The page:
The number of satellites controlled by the PLA is growing from a tight concentration generally hovering over the Western Pacific.
“So much of what’s going on out there in the Western Pacific, that constellation is expanding, so that they can do [operations], eventually, globally,” said Gen. Thompson.
He said China has already developed a “tremendous and exquisite capability to look from space to see, hear, track and defend.”
Most important, the general said, is that China’s acquisition timeline for developing and fielding new space capabilities is shortening. In essence, Beijing is approaching the ability to field new space systems in about half the time it takes the U.S. to acquire and deploy its own systems.
“Not only do they have the ability to adopt new technology and updated capabilities much more quickly, if they’re almost as good as we are today — and they are almost as good as we are — they can cycle these things in very quickly [and] they become better than we are,” he said.
The key challenge facing the Space Force, Gen. Thompson said, is the need to dramatically decrease the amount of time it takes for the U.S. to move new capabilities into operation.
From the outset, the Space Force has emphasized the rapid fielding of new technologies. In 2019, the Pentagon created the Space Rapid Capabilities Office to build never-fielded capabilities on highly condensed timelines.
The goal, said Gen. Thompson, has been to generate two- to three-year turnarounds for advanced space technologies rather than what had become a standard six- to seven-year timeline.
In February, the Space Force commissioned a Space Development Agency to upgrade space-oriented U.S. military systems with a similar emphasis on quicker turnaround times.
“It’s very critical that we accelerate, not just to keep pace, but to stay ahead of the threat of the capabilities the Chinese are provided,” Gen. Thompson said. “We’ve put some processes and organizations in place to do that, and they’re demonstrating early on the ability to do so.”
The Space Force is having success, he said, despite operating with a lean force of roughly 6,400 uniformed members, known as guardians, and about 6,000 civilians. The Space Force is by far the smallest service, following the Marines with close to 185,000 uniformed members.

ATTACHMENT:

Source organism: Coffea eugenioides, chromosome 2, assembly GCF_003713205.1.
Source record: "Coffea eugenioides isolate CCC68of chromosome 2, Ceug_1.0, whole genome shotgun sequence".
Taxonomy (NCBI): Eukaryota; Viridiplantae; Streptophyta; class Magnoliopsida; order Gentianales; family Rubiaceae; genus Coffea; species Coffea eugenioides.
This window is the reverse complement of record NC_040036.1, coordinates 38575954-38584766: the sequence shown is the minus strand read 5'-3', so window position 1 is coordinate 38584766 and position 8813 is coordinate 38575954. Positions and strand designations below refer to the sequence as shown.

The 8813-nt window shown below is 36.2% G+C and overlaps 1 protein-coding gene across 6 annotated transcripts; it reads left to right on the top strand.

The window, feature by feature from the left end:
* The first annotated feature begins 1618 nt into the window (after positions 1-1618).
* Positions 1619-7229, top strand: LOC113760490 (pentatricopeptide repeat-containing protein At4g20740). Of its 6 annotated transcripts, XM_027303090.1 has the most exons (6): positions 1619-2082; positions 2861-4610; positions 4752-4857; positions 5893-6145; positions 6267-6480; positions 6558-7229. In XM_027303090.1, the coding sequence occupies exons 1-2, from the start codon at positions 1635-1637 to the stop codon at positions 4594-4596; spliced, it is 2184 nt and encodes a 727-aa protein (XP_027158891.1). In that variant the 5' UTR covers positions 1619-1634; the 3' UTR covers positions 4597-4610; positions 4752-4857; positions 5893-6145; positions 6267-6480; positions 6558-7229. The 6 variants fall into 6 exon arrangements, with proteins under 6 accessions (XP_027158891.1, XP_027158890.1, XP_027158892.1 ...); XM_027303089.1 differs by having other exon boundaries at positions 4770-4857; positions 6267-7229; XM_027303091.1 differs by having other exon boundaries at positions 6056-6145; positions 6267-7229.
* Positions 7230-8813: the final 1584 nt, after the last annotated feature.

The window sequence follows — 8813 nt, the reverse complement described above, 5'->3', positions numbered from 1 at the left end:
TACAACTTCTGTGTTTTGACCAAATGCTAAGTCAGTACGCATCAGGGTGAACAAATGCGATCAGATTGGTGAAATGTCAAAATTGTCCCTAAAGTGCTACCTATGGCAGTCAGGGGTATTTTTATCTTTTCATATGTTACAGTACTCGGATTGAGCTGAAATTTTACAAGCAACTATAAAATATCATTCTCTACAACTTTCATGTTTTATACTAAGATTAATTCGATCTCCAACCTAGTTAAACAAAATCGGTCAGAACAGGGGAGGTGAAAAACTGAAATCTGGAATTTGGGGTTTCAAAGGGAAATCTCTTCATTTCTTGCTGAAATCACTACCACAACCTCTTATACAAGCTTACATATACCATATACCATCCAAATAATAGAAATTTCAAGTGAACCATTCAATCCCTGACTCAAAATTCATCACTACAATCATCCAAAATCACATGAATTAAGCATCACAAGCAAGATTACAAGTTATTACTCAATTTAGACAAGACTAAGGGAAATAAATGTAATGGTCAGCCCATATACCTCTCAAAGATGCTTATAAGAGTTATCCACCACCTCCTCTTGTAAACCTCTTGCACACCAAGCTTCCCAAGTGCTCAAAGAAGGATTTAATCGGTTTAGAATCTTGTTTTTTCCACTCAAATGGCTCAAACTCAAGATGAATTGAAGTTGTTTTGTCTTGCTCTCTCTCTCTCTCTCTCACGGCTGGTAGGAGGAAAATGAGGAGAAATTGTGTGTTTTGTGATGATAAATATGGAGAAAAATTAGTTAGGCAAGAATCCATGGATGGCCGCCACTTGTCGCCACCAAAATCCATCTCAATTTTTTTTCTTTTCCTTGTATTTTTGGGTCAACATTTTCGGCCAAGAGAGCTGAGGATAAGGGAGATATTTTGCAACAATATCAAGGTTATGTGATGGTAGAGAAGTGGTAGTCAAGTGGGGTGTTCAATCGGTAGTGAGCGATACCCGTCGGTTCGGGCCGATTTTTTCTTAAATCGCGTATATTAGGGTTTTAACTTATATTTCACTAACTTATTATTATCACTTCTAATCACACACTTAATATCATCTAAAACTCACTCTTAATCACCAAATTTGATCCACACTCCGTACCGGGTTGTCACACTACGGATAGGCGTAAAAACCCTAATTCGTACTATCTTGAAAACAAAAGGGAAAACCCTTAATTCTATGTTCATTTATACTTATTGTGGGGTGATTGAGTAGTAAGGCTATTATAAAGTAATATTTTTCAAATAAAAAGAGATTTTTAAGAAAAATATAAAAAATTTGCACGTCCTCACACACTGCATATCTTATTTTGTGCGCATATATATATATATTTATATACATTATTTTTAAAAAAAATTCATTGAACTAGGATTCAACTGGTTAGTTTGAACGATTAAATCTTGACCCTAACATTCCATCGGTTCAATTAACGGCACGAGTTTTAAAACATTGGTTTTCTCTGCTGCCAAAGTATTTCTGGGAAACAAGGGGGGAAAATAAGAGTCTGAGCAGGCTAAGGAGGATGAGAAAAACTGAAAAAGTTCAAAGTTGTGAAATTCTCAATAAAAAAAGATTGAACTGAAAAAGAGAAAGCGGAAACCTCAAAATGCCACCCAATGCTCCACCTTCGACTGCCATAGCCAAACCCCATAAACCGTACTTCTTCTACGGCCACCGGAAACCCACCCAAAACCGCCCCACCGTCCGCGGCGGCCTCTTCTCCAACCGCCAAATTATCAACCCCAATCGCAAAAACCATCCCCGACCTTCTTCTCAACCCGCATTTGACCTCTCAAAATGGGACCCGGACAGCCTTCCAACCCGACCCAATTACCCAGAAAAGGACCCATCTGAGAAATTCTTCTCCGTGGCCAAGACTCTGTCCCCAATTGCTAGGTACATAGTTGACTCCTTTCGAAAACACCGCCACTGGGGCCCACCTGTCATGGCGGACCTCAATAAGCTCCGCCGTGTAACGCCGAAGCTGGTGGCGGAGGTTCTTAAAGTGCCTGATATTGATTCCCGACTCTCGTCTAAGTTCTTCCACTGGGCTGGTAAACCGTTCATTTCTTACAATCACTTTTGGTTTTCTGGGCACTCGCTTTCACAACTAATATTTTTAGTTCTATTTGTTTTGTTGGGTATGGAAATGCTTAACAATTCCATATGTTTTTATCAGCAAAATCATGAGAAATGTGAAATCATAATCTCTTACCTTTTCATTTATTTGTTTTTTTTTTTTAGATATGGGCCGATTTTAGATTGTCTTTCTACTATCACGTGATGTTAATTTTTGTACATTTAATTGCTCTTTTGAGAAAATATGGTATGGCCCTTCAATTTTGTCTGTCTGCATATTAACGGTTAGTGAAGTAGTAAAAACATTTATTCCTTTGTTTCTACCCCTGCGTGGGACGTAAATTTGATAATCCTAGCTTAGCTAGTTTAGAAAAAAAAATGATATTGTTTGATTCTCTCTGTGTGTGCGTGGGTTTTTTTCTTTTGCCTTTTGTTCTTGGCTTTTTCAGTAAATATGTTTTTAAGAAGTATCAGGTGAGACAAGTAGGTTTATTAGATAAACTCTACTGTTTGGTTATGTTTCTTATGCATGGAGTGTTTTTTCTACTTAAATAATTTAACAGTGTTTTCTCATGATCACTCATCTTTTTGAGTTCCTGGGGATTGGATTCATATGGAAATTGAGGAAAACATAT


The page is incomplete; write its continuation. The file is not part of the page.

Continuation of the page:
Despite early successes, Gen. Thompson said, the Space Force still has to show it can deliver.
The service came under fresh scrutiny on Capitol Hill this week after the release of The Heritage Foundation’s 2022 Index of U.S. Military Strength, which asserted that the Space Force does not have the capacity to meet current or future “on-demand, operational, and tactical-live warfighter requirements” put forward by the other services.
The Heritage report gave the Space Force a score of “weak” — the second to lowest ranking on the index — in terms of capacity, capability and readiness.
Democrats, meanwhile, have remained critical for ideological reasons.
Last month, Rep. Jared Huffman of California and three other Democrats introduced the “No Militarization of Space Act,” which would have abolished the Space Force altogether, as an amendment to the House version of the annual defense policy bill.
“The long-standing neutrality of space has fostered a competitive, nonmilitarized age of exploration every nation and generation has valued since the first days of space travel,” Mr. Huffman said upon circulating the amendment.
“Since its creation under the former Trump administration, the Space Force has threatened long-standing peace and flagrantly wasted billions of taxpayer dollars,” the congressman said.
The measure failed, but it signaled ongoing skepticism among lawmakers toward the Space Force.
Gen. Thompson’s comments to The Times suggest that the need to bolster American space capabilities is growing more urgent with rising competition with China.
The general’s remarks coincide with tension between Washington and Beijing over China’s deployment of a record number of provocative sorties into Taiwanese airspace this month, raising fears that direct conflict with China could be closer than imagined.
Given its separate and increasingly rapid development of space capabilities, including offensive capabilities to attack U.S. satellites, China may be preparing for such a conflict to start in space rather than a more conventional realm, Gen. Thompson said.
“We absolutely believe that the Chinese thinking would be if it’s coming to crisis and conflict, they’re going to start this conflict in space,” the general said.
• Guy Taylor and Bill Gertz contributed to this report.
Correction: A previous version of this article incorrectly reported the age of the Space Force. It is 2 years old.